Just Managing: Napster Is a One-Hit Wonder
When I hear all the din about the power of Napster and MP3
to overthrow everything everybody knows about doing business online,
an album title by Elvis Costello comes to mind: This Year's Model.
Just as the tired tune about how e-retailers would tromp retailers
played at the top of the hype list a year ago, so does this idea
play in the media like the Macarena.
How about this thought: The digital distribution of songs won't
change the fundamentals of the business. It might accelerate the
core qualities of the music business, but in the digital marketplace,
consumers will still turn to record labels for guidance.
Just ask Gregg Latterman, CEO of Aware Records, a small record
label based in Chicago. "Napster doesn't threaten what I'm doing,"
says Latterman, who has a unique perspective as a small label in
the big business. The relative smallness of Latterman's company
(Aware has eight full-time and seven part-time employees) gives
it a natural advantage over the traditional behemoths in the field
as well as the new breed of venture-backed Web startups. Large established
record companies can't adapt their tried-and-true ways of doing
business without alienating scores of its employees; while new Web-born
companies are forced to bet their venture money on business models
that don't necessarily make money.
Latterman, on the other hand, has the best of both worlds. His
small company has sufficient financial health to take chances without
destroying itself, yet it has enough resources to adopt the relevant
pieces of digital technology to its business model. As the head
of a small business, Latterman knows how to keep all the pieces
of his business model together, and he argues that all this focus
on how the music is distributed misses the bigger picture.
"Everybody wants to believe that it is a time of great change
- but it isn't," Latterman insists. "The heart of the business is
still about finding great bands, making a great record and getting
it out there for people to hear it. It's still the same concept,"
he says. "The only difference is how the music is delivered."
Like any record company, Aware adds value by finding and developing
new acts. The company's core talent is finding small bands on the
verge of breaking out and helping them hit critical mass. Latterman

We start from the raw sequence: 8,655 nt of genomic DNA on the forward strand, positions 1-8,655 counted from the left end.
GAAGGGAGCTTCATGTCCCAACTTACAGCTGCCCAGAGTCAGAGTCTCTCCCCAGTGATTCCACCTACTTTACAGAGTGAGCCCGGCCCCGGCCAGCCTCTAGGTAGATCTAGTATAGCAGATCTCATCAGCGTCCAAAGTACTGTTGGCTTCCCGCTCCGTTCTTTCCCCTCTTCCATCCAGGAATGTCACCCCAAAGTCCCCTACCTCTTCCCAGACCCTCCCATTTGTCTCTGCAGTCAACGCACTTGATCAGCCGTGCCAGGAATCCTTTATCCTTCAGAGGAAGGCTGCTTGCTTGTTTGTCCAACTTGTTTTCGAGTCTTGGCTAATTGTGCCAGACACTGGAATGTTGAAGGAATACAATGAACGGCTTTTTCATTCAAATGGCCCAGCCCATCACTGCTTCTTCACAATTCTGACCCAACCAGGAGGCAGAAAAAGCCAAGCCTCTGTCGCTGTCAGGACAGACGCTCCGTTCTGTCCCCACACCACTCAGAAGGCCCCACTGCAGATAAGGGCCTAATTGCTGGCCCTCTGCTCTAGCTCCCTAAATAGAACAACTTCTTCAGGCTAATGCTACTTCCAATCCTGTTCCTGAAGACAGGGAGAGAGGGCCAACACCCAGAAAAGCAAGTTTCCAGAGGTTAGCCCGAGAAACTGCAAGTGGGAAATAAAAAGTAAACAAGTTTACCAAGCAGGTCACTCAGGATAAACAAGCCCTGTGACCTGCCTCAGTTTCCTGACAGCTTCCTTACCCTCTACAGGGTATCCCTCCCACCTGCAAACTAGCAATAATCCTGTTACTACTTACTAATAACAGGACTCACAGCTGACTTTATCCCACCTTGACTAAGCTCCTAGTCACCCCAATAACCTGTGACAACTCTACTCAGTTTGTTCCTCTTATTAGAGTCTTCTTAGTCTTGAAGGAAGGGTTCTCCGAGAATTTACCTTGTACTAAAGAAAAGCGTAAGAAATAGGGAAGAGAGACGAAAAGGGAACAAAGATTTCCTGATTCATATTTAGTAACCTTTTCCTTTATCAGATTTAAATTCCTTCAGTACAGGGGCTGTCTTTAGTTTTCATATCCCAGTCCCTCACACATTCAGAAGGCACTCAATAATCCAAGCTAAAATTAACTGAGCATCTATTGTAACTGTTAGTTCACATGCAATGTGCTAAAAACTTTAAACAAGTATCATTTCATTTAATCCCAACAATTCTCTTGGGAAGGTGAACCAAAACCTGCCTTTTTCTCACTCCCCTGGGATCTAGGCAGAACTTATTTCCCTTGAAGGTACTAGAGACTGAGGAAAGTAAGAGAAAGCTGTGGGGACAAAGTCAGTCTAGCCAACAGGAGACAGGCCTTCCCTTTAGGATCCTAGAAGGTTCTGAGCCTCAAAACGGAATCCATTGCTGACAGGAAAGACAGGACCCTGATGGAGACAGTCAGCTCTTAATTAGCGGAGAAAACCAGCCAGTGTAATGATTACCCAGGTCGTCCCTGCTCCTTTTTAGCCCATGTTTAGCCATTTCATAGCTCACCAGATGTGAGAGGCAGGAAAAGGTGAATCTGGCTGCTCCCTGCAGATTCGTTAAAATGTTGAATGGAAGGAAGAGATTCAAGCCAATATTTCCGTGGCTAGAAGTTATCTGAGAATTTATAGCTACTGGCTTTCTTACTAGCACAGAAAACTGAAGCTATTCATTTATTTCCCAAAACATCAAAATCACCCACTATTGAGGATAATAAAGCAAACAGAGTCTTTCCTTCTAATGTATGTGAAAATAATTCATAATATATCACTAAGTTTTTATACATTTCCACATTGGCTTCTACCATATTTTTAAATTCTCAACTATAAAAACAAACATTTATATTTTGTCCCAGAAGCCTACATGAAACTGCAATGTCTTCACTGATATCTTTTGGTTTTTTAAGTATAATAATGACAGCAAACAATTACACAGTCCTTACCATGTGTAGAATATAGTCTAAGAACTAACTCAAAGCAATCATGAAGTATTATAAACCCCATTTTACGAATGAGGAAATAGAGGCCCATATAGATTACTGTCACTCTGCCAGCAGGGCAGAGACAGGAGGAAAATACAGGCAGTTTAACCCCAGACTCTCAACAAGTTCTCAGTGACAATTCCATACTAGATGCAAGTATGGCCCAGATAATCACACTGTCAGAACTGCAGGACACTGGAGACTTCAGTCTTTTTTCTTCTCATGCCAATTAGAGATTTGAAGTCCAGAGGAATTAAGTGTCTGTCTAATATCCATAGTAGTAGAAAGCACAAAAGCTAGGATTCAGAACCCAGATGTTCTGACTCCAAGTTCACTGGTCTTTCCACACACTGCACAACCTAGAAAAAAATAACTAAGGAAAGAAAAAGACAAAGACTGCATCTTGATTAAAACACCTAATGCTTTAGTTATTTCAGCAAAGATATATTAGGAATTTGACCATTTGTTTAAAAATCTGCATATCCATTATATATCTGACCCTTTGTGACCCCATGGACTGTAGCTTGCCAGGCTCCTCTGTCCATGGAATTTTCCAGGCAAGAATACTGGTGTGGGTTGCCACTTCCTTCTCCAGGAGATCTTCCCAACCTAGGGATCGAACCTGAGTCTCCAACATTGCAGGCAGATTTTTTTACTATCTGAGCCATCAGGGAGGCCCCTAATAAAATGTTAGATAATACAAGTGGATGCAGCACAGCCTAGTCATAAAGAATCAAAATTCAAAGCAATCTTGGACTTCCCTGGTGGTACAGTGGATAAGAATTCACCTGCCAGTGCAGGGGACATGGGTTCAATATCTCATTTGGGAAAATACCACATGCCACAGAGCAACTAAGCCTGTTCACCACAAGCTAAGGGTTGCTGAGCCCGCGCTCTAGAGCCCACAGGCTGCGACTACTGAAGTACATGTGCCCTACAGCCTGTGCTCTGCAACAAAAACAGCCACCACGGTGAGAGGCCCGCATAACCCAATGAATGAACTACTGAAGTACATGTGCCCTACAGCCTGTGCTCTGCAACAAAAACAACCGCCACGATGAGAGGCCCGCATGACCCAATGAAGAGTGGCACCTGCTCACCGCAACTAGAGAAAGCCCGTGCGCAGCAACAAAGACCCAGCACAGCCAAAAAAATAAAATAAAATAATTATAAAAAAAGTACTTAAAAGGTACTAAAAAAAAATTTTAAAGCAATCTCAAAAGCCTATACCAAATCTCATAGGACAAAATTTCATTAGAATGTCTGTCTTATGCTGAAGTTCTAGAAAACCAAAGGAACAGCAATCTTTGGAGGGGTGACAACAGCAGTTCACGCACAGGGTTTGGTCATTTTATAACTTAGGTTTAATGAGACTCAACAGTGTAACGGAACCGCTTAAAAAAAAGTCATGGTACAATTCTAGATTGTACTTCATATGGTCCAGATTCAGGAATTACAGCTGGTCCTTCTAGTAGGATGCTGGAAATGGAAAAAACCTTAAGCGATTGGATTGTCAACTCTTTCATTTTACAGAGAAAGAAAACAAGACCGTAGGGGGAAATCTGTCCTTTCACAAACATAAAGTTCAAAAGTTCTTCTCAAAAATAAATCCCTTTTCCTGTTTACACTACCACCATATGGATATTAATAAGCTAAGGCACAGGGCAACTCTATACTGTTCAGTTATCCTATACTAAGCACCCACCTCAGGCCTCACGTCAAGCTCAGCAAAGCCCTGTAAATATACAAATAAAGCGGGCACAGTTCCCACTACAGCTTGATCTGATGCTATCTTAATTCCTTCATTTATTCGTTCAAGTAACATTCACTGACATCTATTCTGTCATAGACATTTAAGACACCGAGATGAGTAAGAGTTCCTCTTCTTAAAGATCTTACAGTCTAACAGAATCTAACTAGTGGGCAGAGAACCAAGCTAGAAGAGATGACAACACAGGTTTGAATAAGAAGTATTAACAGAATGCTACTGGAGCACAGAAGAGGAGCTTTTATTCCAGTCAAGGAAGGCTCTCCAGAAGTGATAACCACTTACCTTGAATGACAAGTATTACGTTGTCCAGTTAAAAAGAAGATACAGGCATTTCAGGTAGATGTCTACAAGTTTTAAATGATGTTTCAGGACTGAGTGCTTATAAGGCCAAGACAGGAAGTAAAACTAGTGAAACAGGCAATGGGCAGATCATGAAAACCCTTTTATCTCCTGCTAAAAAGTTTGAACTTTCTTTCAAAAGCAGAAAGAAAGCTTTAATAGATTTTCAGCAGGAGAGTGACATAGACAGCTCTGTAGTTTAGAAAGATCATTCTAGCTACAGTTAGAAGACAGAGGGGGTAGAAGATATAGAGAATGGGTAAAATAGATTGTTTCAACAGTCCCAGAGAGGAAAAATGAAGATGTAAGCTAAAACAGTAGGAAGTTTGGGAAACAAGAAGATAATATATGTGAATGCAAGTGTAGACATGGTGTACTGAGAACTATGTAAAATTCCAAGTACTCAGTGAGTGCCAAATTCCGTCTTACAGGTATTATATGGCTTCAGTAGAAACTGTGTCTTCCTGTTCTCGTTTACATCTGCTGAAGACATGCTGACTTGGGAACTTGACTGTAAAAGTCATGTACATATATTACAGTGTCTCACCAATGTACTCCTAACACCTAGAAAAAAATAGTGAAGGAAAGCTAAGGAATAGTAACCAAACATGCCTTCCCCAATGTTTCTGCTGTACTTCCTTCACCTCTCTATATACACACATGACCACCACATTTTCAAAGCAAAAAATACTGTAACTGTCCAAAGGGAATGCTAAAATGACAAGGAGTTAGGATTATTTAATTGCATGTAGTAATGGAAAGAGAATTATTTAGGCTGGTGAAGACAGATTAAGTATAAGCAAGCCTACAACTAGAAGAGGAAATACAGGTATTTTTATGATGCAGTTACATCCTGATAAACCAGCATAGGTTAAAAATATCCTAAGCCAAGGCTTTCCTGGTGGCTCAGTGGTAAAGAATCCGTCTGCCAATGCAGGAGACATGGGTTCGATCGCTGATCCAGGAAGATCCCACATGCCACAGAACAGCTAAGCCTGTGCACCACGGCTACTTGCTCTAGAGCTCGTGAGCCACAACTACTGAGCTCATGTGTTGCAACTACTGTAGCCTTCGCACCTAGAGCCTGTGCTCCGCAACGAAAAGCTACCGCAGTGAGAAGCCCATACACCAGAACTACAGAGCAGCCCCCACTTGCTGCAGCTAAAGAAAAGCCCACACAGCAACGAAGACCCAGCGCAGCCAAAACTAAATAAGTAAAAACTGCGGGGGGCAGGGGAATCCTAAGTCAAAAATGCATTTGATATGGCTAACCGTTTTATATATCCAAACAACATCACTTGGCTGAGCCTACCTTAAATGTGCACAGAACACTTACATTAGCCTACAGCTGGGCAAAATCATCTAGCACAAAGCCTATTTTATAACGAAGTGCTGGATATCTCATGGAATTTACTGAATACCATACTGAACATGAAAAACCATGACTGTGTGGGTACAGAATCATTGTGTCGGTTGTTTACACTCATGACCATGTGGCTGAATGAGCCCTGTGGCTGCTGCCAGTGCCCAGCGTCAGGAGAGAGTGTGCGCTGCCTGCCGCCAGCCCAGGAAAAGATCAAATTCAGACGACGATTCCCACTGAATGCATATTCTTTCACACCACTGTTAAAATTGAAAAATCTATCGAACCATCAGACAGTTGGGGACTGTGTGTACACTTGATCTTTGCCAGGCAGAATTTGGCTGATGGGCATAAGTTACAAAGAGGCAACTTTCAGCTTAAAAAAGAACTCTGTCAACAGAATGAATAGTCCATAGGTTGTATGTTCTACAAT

has made a splash through the company's annual compilations of unknown
bands, which have featured selections by groups such as Hootie &
the Blowfish, Matchbox 20 and Train - all before they were known
by the general public. About 30 percent of the bands that have appeared
on Aware compilations have gone on to sign record deals with major
Latterman says this form of discernment has become all the more
valuable as a result of the proliferation of music available on
the Web. "The biggest fallacy that has ever occurred is that bands
can go on the Web and explode," he says, saying that in most online
opportunities, "you can get garbage [not the band] for free."
This doesn't mean that Latterman's a Luddite: Aware has radically
improved its ability to tell fans about concerts in their area through
compiling a rich e-mail database (previously it simply sent out
postcards), and it sells a greater portion of CDs through its online
store. He uses the emergence of the Web as a tool to strengthen
the networks of fans that are critical to his company's breaking
out new bands. He just doesn't believe that free distribution will
destroy his business.
"At the end of the day, there will always be some physical part
of the music - whether it is a disc or a chip or something that
is password-protected," he says.
Nobody has claimed to understand how the craze in swapping music
files will ultimately change the business. But one expert, partner
Win Farrell of PricewaterhouseCoopers and author of How
Hits Happen: Forecasting Predictability in a Dynamic Marketplace,
says the emergence of networks to share files might ultimately serve
to reinforce nascent bands rather than destroy them.
Just as gaming software has found a way to thrive under the threat
of youngsters giving it away, the music industry will find ways
to harness this rapid acceptance by a fluid market of fans.
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